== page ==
Congress expressly delegated to the Secretary the authority to promulgate a marketing order containing provisions directed to controlling overproduction of a given commodity by the establishment of a reserve pool. § 608c(6)(D) (see footnote 2, supra). The Act also empowers the Secretary to provide for the disposition of the products placed in such a reserve. § 608c(6)(E) (see footnote 2, supra). Accordingly, the Secretary included such provisions in the 1965 amendments to the original marketing order. The amendments became effective after ratification by producers, and are now found in 7 C.F.R. § 993.65 (see footnote 3, supra).
The Secretary has interpreted the Order, his own regulation, as permitting the sale of reserve prunes "in an orderly manner so as to maximize total sales of prunes and returns to producers". 30 Fed.Reg. 6788 (1965). This orderly manner was seen by the Secretary and the Committee as permitting handlers to exchange salable prunes for reserve prunes, but only pursuant to a sales agreement as authorized by other regulations. 7 C.F.R. § 993.157(f).
7 C.F.R. § 993.157(f) provides:
"No handler shall exchange salable prunes for reserve prunes unless he has entered into a sales agreement authorized pursuant to § 993.65(b) whereby the value of any such exchange, and payment therefor to the committee, shall be determined."
This returns us to the Agreement, paragraph 5 of which was quoted above, and which unquestionably authorizes handlers to exchange prunes within the reserve pool.
The Secretary, then, in attempting to achieve the objective of the Act — the maintenance and establishment of orderly marketing procedures and of parity prices — has indicated through his Order and the regulations promulgated thereunder that if the producers through the Committee enter into a contract with handlers permitting the handlers to exchange reserve for salable prunes, and if such contract provides for specified compensation for the value lost to producers on account of such exchanges, then the congressional goals will have been met. Contrary to plaintiffs' assertion, the exchange privilege is within the spirit as well as the letter of the Act. Prices for prunes that remain in the reserve (after their exchange for more desirable prunes) are of necessity lower than prices for the exchanged prunes; it is this artificial control over supply and demand that is the backbone of the Act.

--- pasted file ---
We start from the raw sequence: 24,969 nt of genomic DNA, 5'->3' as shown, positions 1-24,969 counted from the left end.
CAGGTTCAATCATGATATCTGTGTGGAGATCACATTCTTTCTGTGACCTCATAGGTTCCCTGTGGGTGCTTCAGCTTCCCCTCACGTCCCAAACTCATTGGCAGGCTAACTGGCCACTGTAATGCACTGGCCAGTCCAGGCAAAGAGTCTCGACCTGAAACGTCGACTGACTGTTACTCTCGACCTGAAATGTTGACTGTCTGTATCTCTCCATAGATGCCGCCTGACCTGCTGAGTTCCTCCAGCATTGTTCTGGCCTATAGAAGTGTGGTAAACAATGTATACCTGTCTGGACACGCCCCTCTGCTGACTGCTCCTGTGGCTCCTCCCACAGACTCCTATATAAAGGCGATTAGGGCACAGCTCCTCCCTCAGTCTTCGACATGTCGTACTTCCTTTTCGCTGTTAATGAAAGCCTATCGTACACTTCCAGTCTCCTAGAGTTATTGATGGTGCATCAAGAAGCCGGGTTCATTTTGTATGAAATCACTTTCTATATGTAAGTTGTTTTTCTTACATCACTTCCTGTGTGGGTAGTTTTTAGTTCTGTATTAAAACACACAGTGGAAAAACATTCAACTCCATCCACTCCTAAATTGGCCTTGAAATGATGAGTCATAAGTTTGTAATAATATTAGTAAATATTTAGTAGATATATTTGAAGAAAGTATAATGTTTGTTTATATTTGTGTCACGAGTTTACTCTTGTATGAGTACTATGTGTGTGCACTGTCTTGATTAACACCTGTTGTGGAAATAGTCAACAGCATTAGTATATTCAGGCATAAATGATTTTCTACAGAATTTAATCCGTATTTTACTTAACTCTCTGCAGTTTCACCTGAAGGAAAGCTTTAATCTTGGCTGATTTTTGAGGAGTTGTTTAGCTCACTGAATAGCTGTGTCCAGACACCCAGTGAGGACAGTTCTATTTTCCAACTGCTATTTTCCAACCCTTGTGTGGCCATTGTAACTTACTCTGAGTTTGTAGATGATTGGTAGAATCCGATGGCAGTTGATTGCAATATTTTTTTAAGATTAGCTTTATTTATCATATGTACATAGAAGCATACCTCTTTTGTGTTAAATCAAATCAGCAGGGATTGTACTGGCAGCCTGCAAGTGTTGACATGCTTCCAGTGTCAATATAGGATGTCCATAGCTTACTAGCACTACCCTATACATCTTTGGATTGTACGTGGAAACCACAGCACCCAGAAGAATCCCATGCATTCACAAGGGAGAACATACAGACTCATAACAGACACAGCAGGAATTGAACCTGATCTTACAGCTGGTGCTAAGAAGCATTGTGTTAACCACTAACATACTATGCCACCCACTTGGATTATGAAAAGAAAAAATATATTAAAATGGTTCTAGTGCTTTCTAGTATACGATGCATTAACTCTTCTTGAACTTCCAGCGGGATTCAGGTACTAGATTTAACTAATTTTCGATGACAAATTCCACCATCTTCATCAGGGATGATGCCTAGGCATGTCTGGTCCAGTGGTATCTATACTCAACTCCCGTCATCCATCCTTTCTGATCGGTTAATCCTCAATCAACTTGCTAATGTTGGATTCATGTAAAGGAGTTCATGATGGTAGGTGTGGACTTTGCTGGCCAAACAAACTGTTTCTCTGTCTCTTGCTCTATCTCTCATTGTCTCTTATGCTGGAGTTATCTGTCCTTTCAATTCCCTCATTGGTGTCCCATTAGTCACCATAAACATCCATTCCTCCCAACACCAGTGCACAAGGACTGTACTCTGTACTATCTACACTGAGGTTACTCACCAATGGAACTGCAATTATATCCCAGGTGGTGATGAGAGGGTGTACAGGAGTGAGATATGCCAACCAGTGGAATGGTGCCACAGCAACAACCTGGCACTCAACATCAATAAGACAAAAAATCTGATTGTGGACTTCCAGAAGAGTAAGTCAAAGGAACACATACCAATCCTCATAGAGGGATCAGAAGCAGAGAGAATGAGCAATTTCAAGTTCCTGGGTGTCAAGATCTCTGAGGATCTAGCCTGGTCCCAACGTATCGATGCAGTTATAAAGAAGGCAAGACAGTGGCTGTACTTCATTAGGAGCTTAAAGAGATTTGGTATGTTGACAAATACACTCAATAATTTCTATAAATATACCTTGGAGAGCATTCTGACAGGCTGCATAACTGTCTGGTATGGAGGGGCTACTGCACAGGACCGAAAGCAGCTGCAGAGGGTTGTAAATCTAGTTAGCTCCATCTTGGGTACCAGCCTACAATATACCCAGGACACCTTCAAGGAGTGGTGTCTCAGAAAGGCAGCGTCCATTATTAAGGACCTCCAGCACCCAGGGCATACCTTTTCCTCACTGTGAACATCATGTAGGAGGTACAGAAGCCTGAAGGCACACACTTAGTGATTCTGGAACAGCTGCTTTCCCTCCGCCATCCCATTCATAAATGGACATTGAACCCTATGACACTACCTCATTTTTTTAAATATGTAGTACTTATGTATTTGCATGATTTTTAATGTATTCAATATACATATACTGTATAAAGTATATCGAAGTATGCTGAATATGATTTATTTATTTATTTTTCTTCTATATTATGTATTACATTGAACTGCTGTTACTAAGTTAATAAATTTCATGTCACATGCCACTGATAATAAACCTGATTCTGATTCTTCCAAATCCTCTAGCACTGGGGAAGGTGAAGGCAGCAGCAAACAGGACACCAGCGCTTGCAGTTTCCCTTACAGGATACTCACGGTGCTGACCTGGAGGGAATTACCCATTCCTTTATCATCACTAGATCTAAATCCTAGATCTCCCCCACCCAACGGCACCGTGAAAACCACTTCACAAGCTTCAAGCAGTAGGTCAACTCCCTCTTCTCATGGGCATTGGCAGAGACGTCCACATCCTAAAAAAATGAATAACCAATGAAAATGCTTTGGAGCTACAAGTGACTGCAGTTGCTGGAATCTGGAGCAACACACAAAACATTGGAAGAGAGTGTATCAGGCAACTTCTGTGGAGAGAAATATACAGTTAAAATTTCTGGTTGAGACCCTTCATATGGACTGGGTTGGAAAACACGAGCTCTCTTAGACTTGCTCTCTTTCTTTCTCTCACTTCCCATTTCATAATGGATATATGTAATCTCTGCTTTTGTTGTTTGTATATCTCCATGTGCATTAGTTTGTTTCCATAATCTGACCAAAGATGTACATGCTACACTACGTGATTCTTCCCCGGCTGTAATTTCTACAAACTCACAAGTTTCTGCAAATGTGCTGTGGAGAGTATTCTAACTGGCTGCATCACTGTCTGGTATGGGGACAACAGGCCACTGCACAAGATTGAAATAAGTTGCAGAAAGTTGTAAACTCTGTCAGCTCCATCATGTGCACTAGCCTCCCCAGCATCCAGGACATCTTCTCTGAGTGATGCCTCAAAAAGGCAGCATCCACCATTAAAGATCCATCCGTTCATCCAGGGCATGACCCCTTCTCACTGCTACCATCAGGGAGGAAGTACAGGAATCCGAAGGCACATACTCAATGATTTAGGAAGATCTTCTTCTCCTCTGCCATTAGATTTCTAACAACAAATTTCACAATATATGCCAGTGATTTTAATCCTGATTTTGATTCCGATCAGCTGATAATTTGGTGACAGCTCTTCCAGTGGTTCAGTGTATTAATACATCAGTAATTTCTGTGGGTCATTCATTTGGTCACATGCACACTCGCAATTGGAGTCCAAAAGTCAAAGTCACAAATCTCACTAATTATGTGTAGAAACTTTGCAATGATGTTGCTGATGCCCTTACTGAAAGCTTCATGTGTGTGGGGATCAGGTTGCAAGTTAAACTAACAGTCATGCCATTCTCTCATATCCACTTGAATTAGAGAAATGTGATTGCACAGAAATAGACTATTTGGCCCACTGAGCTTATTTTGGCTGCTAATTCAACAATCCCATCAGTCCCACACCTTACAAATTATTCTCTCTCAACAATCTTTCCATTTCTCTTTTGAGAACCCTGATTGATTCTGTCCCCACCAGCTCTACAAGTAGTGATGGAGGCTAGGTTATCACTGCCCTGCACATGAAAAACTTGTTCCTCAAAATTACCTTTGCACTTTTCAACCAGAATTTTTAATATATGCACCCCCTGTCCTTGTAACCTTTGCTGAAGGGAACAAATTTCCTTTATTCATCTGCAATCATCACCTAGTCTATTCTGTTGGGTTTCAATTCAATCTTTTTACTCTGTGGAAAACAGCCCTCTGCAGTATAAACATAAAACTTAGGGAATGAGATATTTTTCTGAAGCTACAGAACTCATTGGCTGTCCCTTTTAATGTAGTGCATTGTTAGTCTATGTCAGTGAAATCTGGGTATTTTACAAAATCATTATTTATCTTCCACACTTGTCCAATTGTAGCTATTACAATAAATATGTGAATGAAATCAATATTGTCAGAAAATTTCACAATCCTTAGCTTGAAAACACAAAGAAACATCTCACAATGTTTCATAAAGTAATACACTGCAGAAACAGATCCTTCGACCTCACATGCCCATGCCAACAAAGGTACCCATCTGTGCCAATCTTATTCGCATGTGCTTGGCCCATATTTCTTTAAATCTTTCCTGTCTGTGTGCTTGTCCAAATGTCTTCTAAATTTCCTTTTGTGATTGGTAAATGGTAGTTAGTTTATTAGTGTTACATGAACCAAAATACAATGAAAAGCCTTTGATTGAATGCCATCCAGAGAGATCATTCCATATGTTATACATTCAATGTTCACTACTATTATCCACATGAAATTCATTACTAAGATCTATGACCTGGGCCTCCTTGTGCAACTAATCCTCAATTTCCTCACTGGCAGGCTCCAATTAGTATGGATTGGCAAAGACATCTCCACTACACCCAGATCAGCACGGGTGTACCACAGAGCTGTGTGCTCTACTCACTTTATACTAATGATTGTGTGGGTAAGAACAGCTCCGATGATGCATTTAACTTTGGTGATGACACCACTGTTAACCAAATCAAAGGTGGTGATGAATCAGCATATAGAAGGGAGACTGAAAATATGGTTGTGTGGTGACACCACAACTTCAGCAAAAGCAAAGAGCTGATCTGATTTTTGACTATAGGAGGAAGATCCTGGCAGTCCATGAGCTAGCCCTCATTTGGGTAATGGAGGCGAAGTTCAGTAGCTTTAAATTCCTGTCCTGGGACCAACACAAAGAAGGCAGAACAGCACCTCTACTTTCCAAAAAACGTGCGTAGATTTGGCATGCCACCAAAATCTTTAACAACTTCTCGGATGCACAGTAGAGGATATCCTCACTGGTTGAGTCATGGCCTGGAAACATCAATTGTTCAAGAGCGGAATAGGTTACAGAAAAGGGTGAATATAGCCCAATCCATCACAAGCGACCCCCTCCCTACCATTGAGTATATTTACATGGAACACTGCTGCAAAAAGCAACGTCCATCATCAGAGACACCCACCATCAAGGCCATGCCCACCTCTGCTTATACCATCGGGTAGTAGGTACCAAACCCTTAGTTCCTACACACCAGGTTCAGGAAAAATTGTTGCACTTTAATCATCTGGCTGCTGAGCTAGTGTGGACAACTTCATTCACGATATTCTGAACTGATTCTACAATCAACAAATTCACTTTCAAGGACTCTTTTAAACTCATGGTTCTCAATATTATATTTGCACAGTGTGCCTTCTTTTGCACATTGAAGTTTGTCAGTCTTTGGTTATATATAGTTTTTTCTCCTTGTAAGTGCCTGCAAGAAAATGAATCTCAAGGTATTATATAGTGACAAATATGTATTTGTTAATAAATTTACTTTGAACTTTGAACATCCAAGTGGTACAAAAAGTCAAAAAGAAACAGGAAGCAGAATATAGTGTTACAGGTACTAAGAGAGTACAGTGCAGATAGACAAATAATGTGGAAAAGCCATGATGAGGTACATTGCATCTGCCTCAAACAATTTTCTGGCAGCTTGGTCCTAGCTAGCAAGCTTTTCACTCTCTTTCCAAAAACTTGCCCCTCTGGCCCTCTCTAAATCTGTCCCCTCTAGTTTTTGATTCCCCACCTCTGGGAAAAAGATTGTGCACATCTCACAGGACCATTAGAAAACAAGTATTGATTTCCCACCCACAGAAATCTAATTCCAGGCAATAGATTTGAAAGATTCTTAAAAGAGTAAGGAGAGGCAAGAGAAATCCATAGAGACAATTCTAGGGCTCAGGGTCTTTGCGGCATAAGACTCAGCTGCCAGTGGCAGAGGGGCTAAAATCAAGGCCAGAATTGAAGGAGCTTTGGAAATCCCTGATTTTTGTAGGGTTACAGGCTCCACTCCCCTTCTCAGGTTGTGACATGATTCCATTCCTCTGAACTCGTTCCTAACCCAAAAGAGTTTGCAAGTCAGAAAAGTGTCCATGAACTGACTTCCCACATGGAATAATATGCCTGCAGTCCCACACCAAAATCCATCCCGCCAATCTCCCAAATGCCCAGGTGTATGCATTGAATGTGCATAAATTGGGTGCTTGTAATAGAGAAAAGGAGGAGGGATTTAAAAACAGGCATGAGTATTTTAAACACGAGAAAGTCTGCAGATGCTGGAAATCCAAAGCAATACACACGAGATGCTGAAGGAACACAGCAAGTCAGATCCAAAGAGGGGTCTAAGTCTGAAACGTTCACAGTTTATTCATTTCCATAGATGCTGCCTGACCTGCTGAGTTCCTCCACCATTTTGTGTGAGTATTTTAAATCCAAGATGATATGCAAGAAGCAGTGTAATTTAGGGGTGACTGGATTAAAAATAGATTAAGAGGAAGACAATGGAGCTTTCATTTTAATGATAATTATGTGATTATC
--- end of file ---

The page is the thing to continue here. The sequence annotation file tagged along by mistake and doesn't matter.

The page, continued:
Accordingly, applying the standard quoted from Zuber v. Allen, supra, and reviewing the entire record, I find that not only is the exchange privilege authorized by the Act and the Order, but that it tends to effectuate the policy codified in the statutory scheme. It may be true, as plaintiffs contend, that such policy could be realized in a manner which does not include an exchange privilege, but determining policy issues is not the function of this Court.
Although reserve prunes may be sold throughout the crop year, producers do not receive payment for them until the reserve is liquidated at the end of the year. Pursuant to the Agreement, the price is set by the Committee at that time. It is this pricing by the Committee that upsets plaintiffs, primarily because the Committee sets one price, which price governs. The Secretary relies on the time-honored authority of the executive branch in the exercise of its powers under the Commerce Clause, to regulate prices when Congress so mandates. Plaintiffs, however, seek to draw a distinction between the setting of minimum prices and the setting of the only price. This, however, is a distinction without a difference.